California, is one of few remaining stores dedicated
to typewriter sales and repairs. (For curious locals,
one such store exists in Brentwood, a neighbourbood
in NW Calgary). Director Doug Nichol profiles
store owner Herbert Permillion and interviews
a host of artists as they rationalize their obsession
with a machine that has become increasingly
obsolete. From the collector, the celebrity, the musician,
the novelist, the poet, the scientist, to the
machinist, the logic is all the same: the process of
writing is fundamentally different on a typewriter.
Two-time Pulitzer Prize winner, David McCullough,
explains that “Something goes out of the human
experience when life is made easier, less complicated,
less demanding of alertness, and effort.”
The rationale deployed by the film’s narrators
is a nod to the ‘slow movement’, a subcultural
philosophy that emphasizes the joy in the process
of creating as opposed to the end result. “For me
I feel like the next step in technology is less about
what you’re using and more about how you use it,”
says iconic softboy John Mayer. Midway through
his career, Mayer began using a typewriter to compose
his lyrics, and soon found himself obsessed.
“It became a confessional for me where I would sit
and just type.”
By juxtaposing passionate testimonials with
the impersonal bustle of a corporate technology
by Jarrett Edmund
expo, the filmmaker creates a compelling contrast
between the utilitarian typewriter and its lavish
successors. “Aloneness is a condition for writing,”
says the late playwright Sam Shephard. “You look at
all the writers that have come up with something
worth its own salt, and they’re utterly alone.” The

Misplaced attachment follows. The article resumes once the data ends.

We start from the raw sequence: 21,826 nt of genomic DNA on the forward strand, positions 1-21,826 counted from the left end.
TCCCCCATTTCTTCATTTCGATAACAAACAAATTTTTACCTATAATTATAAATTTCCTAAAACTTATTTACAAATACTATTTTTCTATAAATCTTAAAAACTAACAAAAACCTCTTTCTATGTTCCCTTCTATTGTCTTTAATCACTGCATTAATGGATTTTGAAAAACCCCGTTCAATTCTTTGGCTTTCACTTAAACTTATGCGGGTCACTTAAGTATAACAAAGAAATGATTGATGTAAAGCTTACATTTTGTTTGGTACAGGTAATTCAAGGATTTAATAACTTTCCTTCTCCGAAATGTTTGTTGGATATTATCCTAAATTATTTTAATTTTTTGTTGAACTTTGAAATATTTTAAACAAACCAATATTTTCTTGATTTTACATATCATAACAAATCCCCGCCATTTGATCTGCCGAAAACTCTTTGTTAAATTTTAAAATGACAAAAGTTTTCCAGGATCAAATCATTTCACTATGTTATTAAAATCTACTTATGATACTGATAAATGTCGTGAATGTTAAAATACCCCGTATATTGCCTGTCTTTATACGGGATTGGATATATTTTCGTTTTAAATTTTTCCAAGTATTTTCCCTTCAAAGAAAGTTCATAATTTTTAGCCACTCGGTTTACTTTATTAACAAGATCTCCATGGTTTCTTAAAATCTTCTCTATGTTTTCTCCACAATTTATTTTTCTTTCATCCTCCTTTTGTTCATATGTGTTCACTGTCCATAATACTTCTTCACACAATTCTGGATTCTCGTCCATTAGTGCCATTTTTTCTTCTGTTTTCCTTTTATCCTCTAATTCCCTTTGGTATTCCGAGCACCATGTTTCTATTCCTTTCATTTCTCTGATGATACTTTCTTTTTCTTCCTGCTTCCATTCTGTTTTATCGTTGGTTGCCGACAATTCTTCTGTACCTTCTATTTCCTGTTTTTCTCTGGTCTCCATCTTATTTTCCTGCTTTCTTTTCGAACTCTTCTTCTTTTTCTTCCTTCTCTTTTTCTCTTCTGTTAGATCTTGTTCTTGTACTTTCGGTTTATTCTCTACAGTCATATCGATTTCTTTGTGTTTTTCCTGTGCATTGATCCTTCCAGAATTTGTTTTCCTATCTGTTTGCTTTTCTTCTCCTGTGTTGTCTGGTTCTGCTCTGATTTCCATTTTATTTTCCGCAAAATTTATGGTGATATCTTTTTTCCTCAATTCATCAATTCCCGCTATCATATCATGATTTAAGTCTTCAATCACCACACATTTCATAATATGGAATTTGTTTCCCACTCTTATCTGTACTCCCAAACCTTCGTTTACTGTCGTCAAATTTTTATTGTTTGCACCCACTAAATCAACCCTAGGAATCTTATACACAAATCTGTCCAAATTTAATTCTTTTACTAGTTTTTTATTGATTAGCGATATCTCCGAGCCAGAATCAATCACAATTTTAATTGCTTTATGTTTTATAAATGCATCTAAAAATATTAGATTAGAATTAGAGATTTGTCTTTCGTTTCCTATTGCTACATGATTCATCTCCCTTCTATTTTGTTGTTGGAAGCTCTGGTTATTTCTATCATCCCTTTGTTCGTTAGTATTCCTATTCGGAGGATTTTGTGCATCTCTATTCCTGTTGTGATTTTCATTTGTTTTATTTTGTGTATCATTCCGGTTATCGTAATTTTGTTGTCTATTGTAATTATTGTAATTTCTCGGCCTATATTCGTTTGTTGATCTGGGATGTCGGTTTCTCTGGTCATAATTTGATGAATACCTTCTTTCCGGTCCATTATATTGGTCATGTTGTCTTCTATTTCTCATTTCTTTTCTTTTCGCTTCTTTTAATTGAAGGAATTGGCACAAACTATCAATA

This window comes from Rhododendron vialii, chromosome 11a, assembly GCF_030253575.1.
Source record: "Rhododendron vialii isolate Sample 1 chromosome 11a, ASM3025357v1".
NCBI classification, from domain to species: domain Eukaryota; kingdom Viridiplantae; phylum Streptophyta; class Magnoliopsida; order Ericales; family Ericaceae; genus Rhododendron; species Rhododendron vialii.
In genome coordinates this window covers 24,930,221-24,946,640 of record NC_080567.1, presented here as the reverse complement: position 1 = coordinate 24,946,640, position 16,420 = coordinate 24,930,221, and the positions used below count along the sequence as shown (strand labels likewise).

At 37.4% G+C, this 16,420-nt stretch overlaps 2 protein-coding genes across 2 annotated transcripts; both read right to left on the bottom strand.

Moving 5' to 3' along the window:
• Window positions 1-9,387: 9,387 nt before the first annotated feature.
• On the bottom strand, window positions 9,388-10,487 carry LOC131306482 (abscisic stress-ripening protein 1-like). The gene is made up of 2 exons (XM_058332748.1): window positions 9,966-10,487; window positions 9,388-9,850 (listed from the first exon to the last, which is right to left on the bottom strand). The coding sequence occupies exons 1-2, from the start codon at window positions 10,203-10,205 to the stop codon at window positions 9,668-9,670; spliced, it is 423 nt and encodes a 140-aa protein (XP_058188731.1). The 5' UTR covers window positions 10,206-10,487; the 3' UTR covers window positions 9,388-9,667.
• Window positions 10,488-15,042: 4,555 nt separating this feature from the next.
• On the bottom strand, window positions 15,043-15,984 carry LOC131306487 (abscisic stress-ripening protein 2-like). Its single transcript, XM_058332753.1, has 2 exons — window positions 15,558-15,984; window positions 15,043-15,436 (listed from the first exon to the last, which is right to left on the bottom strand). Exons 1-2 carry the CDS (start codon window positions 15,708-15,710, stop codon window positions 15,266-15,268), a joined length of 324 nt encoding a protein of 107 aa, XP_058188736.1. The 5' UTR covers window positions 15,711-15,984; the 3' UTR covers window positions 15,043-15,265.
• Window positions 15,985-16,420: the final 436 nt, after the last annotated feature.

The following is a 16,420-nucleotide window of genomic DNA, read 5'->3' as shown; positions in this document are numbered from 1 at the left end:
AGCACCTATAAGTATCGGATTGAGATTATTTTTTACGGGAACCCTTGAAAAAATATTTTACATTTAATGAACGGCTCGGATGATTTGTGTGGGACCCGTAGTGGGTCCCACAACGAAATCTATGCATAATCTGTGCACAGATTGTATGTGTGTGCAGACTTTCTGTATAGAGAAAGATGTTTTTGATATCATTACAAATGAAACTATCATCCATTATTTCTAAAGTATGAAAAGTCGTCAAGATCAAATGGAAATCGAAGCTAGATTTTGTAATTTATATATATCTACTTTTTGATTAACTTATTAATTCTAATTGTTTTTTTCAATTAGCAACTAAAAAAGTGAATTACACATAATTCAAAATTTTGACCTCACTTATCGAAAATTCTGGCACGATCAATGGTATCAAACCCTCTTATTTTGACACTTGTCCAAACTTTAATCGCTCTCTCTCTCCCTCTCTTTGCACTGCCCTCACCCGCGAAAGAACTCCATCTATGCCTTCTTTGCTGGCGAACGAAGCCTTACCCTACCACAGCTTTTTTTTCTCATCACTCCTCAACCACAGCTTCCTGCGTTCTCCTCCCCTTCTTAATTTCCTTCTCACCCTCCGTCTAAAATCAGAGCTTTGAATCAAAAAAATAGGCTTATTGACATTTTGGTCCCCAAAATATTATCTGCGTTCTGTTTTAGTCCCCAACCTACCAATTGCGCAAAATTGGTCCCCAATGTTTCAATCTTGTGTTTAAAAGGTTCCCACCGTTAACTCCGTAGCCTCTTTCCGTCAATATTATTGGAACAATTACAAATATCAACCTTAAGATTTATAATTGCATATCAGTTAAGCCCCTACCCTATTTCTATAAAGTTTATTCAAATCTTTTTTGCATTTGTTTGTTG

implication being that writing with technology today,
be it on a laptop or smartphone, does not allow
the artist to be truly alone with the medium.
California Typewriter is not solely about artists
and their mediums, nor is it about a singular store.
It provides a detailed history of typewriting and
manages to wrestle with the consequences of its
seemingly inevitable demise. With the last manufacturing
plant shutting its doors in 2011, the
future of the typewriter appears bleak. Permillion’s
business struggles to pay the lease, while tech
companies continue to find new billion-dollar
ways to reinvent the iPad.
“No one is going to make a great typewriter
ever, ever, ever again” says Hanks. But his tone does
not seem to spell the end of the typewriter, rather
the beginning of a cultural movement that could
emerge from a now limited supply coupled with
the unlimited passion of artists and collectors. “My
dad believes that there are various people all over
the world totally excited about typewriters,” says
Carmen Permillion. Perhaps she’s correct. We just
need to take them down from the shelf.
California Typewriter will screen as part of CUFF Docs
on November 16 at The Globe Cinema
20 | NOVEMBER 2017 • BEATROUTE FILM
rewind to the future
by Shane Sellar
War for the Planet of the Apes
If you want to be taken seriously as a demon do not
possess a toy doll that wets itself. Smartly, the entity
in this horror movie has chosen an antique figurine